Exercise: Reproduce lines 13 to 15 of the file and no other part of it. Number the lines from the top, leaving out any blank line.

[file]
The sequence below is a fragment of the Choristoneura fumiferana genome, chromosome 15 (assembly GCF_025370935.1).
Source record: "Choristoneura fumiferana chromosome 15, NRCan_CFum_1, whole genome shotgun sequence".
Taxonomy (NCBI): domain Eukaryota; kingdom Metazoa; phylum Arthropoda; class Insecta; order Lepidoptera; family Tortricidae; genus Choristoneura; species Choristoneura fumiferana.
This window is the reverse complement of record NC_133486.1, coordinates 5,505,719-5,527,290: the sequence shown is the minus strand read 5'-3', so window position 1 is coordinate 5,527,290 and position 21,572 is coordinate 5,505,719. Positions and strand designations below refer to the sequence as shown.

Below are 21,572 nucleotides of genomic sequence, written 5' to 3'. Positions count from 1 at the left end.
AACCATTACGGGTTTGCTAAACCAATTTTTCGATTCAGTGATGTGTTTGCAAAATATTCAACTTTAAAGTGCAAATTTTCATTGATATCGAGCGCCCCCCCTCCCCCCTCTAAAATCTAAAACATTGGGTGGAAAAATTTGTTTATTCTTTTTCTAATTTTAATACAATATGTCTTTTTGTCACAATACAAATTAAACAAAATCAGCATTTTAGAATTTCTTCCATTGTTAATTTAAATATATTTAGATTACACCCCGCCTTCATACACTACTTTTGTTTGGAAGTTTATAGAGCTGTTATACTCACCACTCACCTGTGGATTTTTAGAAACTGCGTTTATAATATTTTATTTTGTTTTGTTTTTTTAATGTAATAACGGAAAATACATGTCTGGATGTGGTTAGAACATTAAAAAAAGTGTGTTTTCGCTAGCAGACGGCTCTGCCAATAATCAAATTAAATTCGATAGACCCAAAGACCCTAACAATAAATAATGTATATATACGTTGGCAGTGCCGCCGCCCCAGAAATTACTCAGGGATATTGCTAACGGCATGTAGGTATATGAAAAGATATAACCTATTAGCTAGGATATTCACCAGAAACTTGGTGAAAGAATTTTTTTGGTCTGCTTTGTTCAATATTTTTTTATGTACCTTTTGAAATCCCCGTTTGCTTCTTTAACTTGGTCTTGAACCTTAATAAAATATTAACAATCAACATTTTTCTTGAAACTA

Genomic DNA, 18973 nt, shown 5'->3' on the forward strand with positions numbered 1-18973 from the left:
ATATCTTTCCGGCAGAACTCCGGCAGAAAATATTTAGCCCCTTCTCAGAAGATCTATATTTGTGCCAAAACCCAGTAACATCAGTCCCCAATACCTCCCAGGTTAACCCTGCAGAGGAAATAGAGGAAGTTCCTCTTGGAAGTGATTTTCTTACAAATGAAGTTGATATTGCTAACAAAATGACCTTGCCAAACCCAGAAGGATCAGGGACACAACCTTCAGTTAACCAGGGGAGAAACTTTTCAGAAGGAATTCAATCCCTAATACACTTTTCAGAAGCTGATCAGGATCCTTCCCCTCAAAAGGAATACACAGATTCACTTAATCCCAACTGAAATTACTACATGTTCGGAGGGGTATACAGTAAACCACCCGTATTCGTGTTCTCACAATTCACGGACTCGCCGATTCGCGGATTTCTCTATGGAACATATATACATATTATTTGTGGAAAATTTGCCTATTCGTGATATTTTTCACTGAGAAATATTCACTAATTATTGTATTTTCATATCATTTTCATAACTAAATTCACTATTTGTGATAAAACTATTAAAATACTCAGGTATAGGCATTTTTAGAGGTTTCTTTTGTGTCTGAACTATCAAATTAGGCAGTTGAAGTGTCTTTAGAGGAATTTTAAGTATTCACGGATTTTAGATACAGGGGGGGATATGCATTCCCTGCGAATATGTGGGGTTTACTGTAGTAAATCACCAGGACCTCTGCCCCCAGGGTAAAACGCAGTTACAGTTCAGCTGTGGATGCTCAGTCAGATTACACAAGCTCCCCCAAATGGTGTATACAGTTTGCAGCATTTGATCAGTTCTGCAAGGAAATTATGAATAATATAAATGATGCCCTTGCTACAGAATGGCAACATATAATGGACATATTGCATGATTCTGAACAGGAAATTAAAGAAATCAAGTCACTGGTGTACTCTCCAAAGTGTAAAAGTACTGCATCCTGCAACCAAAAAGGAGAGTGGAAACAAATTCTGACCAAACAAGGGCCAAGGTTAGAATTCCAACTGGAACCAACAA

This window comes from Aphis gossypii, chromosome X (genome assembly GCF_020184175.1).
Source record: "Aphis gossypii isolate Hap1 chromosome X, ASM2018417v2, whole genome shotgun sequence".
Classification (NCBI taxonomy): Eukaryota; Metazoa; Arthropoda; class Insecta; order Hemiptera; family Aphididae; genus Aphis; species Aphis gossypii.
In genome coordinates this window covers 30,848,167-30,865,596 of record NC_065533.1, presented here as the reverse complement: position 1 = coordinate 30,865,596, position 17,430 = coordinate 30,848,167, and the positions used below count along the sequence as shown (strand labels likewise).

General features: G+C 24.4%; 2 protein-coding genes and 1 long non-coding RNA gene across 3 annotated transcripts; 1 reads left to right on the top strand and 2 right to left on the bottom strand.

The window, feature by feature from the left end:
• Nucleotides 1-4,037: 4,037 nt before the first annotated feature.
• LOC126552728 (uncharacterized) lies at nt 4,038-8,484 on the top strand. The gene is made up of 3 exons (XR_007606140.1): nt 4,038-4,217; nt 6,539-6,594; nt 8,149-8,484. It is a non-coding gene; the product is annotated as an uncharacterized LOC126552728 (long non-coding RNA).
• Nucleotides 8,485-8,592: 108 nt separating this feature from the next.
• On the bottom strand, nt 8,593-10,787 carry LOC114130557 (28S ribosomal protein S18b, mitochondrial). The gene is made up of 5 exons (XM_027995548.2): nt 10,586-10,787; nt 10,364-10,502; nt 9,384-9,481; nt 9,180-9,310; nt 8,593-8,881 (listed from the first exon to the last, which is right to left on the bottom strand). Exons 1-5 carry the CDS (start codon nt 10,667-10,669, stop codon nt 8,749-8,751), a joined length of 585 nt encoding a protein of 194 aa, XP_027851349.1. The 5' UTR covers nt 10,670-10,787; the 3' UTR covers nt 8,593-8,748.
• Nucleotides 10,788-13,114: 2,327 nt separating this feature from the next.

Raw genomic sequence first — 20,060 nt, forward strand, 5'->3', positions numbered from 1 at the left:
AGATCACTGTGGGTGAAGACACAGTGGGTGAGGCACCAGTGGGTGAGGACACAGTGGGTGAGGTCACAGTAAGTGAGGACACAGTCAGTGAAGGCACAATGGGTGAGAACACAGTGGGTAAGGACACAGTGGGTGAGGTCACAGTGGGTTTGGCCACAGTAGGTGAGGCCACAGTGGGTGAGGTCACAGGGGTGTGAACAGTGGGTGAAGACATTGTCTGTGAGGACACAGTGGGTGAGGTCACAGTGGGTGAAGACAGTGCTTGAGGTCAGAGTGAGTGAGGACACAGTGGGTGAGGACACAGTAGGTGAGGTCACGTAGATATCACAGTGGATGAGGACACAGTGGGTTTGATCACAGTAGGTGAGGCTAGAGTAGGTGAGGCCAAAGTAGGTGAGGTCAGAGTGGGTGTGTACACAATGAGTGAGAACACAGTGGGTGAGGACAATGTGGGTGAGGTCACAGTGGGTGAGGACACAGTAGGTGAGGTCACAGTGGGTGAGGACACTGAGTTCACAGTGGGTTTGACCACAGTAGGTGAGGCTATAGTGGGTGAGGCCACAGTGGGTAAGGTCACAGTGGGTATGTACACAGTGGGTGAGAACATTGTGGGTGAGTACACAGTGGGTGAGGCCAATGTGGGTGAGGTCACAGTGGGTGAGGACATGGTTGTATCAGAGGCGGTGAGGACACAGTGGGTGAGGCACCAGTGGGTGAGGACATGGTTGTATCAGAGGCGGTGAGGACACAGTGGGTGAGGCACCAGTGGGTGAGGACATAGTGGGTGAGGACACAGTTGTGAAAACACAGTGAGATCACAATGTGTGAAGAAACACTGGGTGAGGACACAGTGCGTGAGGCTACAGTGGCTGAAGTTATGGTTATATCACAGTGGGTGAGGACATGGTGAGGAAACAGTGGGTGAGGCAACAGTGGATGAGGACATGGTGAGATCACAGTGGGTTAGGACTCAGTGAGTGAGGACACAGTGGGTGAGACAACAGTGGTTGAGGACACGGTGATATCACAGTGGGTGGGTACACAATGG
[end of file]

General features: G+C 24.4%; 2 protein-coding genes and 1 long non-coding RNA gene across 3 annotated transcripts; 1 reads left to right on the top strand and 2 right to left on the bottom strand.

The window, feature by feature from the left end:
• Nucleotides 1-4,037: 4,037 nt before the first annotated feature.